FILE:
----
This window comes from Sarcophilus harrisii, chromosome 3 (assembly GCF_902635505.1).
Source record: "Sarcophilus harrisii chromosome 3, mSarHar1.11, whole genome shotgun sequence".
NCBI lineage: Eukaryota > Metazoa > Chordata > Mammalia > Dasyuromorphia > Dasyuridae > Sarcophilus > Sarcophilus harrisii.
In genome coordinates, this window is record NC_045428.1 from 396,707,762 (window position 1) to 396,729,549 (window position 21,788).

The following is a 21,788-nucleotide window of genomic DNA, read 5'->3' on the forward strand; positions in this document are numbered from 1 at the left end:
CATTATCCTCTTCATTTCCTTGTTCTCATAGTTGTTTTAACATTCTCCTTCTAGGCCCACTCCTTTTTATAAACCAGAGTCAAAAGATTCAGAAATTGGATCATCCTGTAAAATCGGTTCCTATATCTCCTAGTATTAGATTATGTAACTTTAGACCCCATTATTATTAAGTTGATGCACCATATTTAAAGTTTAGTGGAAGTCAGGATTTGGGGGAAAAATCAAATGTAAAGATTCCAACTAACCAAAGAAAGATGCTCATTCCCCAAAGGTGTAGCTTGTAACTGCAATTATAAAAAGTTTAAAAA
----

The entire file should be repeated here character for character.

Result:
This window comes from Sarcophilus harrisii, chromosome 3 (assembly GCF_902635505.1).
Source record: "Sarcophilus harrisii chromosome 3, mSarHar1.11, whole genome shotgun sequence".
NCBI lineage: Eukaryota > Metazoa > Chordata > Mammalia > Dasyuromorphia > Dasyuridae > Sarcophilus > Sarcophilus harrisii.
In genome coordinates, this window is record NC_045428.1 from 396,707,762 (window position 1) to 396,729,549 (window position 21,788).

The following is a 21,788-nucleotide window of genomic DNA, read 5'->3' on the forward strand; positions in this document are numbered from 1 at the left end:
CATTATCCTCTTCATTTCCTTGTTCTCATAGTTGTTTTAACATTCTCCTTCTAGGCCCACTCCTTTTTATAAACCAGAGTCAAAAGATTCAGAAATTGGATCATCCTGTAAAATCGGTTCCTATATCTCCTAGTATTAGATTATGTAACTTTAGACCCCATTATTATTAAGTTGATGCACCATATTTAAAGTTTAGTGGAAGTCAGGATTTGGGGGAAAAATCAAATGTAAAGATTCCAACTAACCAAAGAAAGATGCTCATTCCCCAAAGGTGTAGCTTGTAACTGCAATTATAAAAAGTTTAAAAA